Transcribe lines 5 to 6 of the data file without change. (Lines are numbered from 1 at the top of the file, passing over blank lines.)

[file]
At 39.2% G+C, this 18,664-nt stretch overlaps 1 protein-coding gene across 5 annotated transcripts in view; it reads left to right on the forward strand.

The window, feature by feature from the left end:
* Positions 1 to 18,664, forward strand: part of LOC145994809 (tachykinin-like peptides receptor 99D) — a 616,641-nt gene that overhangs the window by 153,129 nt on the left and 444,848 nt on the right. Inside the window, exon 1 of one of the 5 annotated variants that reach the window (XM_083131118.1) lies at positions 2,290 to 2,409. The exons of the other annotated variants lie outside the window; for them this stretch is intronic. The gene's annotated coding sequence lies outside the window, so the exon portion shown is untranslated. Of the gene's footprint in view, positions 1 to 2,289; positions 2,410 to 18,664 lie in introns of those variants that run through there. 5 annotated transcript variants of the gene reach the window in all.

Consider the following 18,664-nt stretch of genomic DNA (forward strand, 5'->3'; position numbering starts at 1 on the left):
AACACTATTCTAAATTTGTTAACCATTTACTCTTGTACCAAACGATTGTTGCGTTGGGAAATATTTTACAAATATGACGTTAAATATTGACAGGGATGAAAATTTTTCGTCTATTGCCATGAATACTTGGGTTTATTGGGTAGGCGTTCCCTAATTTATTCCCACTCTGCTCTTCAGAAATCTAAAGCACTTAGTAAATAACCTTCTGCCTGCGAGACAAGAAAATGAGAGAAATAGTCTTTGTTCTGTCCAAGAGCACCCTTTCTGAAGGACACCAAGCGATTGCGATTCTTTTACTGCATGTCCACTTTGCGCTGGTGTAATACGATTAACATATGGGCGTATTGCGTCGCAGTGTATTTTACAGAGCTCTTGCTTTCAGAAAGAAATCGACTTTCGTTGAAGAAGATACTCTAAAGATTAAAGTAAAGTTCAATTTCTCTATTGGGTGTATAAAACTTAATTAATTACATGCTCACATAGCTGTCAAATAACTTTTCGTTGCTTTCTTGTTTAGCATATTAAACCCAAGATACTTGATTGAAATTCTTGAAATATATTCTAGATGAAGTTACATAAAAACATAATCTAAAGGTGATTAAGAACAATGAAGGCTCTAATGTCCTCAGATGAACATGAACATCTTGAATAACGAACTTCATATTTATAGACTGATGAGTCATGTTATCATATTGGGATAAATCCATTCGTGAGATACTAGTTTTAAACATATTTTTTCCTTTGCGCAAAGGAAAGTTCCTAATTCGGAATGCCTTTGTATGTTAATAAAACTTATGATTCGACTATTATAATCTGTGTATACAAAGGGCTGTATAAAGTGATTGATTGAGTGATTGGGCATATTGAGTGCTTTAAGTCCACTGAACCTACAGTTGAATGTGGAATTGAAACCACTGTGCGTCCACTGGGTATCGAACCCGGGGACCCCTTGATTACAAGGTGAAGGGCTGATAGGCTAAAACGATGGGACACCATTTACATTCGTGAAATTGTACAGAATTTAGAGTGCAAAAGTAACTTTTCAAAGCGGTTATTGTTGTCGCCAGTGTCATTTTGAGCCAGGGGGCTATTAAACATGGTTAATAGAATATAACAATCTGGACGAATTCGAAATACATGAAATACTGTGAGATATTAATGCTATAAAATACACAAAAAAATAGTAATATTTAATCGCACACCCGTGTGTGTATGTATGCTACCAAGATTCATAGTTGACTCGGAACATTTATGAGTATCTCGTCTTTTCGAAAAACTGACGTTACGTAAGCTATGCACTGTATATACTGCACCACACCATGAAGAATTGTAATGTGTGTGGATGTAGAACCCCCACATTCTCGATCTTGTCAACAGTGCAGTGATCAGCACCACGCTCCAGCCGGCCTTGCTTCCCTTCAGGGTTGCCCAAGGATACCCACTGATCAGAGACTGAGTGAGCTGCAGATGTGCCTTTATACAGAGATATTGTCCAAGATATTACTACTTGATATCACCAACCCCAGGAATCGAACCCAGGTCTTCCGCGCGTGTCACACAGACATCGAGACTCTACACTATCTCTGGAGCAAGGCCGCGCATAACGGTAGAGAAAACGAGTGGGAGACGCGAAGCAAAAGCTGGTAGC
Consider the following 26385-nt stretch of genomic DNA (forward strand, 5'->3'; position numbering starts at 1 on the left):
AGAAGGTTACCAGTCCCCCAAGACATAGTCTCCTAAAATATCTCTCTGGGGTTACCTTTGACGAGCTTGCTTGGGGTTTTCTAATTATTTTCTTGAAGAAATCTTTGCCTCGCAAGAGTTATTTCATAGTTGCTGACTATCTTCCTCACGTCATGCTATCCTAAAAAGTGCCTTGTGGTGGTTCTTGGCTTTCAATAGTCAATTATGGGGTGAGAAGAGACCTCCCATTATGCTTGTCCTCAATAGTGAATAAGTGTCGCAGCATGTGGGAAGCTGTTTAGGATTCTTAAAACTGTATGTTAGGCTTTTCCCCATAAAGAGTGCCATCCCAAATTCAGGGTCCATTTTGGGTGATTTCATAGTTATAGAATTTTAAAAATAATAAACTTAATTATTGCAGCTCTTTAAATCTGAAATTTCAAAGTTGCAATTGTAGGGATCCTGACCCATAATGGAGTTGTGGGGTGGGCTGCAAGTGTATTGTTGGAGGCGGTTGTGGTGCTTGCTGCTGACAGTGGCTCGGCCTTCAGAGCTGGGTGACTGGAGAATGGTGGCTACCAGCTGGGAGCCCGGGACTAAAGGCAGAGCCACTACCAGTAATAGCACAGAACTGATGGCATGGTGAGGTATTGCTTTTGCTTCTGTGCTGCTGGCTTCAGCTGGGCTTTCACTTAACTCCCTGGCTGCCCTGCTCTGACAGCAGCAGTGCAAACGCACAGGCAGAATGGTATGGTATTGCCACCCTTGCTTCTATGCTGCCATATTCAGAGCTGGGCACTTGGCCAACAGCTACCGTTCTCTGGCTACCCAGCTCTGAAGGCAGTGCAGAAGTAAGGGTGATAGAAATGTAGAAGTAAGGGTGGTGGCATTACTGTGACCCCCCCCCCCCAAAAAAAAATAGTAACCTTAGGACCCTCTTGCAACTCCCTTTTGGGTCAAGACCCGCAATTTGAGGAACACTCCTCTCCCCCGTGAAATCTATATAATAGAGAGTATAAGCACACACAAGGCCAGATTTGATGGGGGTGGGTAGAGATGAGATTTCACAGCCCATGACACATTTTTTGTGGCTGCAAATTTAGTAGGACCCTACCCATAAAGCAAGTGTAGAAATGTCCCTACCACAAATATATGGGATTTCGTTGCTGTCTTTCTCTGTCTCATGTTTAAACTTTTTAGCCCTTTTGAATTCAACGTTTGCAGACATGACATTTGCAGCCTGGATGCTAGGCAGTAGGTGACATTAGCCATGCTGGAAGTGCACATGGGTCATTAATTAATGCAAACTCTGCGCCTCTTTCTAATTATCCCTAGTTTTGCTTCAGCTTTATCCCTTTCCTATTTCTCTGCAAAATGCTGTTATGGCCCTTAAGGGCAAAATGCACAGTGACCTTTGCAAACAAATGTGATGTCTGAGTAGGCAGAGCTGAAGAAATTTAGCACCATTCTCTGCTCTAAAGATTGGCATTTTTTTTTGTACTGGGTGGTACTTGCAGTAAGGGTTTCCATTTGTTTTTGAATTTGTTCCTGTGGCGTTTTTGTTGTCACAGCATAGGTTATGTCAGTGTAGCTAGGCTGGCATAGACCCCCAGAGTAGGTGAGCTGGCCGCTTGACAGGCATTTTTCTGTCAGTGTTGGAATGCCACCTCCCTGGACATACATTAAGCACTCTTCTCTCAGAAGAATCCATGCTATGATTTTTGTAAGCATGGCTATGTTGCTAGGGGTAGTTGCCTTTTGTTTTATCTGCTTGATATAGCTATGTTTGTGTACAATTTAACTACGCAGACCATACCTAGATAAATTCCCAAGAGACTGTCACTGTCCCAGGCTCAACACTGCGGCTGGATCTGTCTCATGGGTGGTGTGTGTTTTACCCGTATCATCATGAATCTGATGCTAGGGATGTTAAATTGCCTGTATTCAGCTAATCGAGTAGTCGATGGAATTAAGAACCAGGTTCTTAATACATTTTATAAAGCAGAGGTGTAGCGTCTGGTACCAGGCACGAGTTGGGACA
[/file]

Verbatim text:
AACACTATTCTAAATTTGTTAACCATTTACTCTTGTACCAAACGATTGTTGCGTTGGGAAATATTTTACAAATATGACGTTAAATATTGACAGGGATGAAAATTTTTCGTCTATTGCCATGAATACTTGGGTTTATTGGGTAGGCGTTCCCTAATTTATTCCCACTCTGCTCTTCAGAAATCTAAAGCACTTAGTAAATAACCTTCTGCCTGCGAGACAAGAAAATGAGAGAAATAGTCTTTGTTCTGTCCAAGAGCACCCTTTCTGAAGGACACCAAGCGATTGCGATTCTTTTACTGCATGTCCACTTTGCGCTGGTGTAATACGATTAACATATGGGCGTATTGCGTCGCAGTGTATTTTACAGAGCTCTTGCTTTCAGAAAGAAATCGACTTTCGTTGAAGAAGATACTCTAAAGATTAAAGTAAAGTTCAATTTCTCTATTGGGTGTATAAAACTTAATTAATTACATGCTCACATAGCTGTCAAATAACTTTTCGTTGCTTTCTTGTTTAGCATATTAAACCCAAGATACTTGATTGAAATTCTTGAAATATATTCTAGATGAAGTTACATAAAAACATAATCTAAAGGTGATTAAGAACAATGAAGGCTCTAATGTCCTCAGATGAACATGAACATCTTGAATAACGAACTTCATATTTATAGACTGATGAGTCATGTTATCATATTGGGATAAATCCATTCGTGAGATACTAGTTTTAAACATATTTTTTCCTTTGCGCAAAGGAAAGTTCCTAATTCGGAATGCCTTTGTATGTTAATAAAACTTATGATTCGACTATTATAATCTGTGTATACAAAGGGCTGTATAAAGTGATTGATTGAGTGATTGGGCATATTGAGTGCTTTAAGTCCACTGAACCTACAGTTGAATGTGGAATTGAAACCACTGTGCGTCCACTGGGTATCGAACCCGGGGACCCCTTGATTACAAGGTGAAGGGCTGATAGGCTAAAACGATGGGACACCATTTACATTCGTGAAATTGTACAGAATTTAGAGTGCAAAAGTAACTTTTCAAAGCGGTTATTGTTGTCGCCAGTGTCATTTTGAGCCAGGGGGCTATTAAACATGGTTAATAGAATATAACAATCTGGACGAATTCGAAATACATGAAATACTGTGAGATATTAATGCTATAAAATACACAAAAAAATAGTAATATTTAATCGCACACCCGTGTGTGTATGTATGCTACCAAGATTCATAGTTGACTCGGAACATTTATGAGTATCTCGTCTTTTCGAAAAACTGACGTTACGTAAGCTATGCACTGTATATACTGCACCACACCATGAAGAATTGTAATGTGTGTGGATGTAGAACCCCCACATTCTCGATCTTGTCAACAGTGCAGTGATCAGCACCACGCTCCAGCCGGCCTTGCTTCCCTTCAGGGTTGCCCAAGGATACCCACTGATCAGAGACTGAGTGAGCTGCAGATGTGCCTTTATACAGAGATATTGTCCAAGATATTACTACTTGATATCACCAACCCCAGGAATCGAACCCAGGTCTTCCGCGCGTGTCACACAGACATCGAGACTCTACACTATCTCTGGAGCAAGGCCGCGCATAACGGTAGAGAAAACGAGTGGGAGACGCGAAGCAAAAGCTGGTAGC
Consider the following 26385-nt stretch of genomic DNA (forward strand, 5'->3'; position numbering starts at 1 on the left):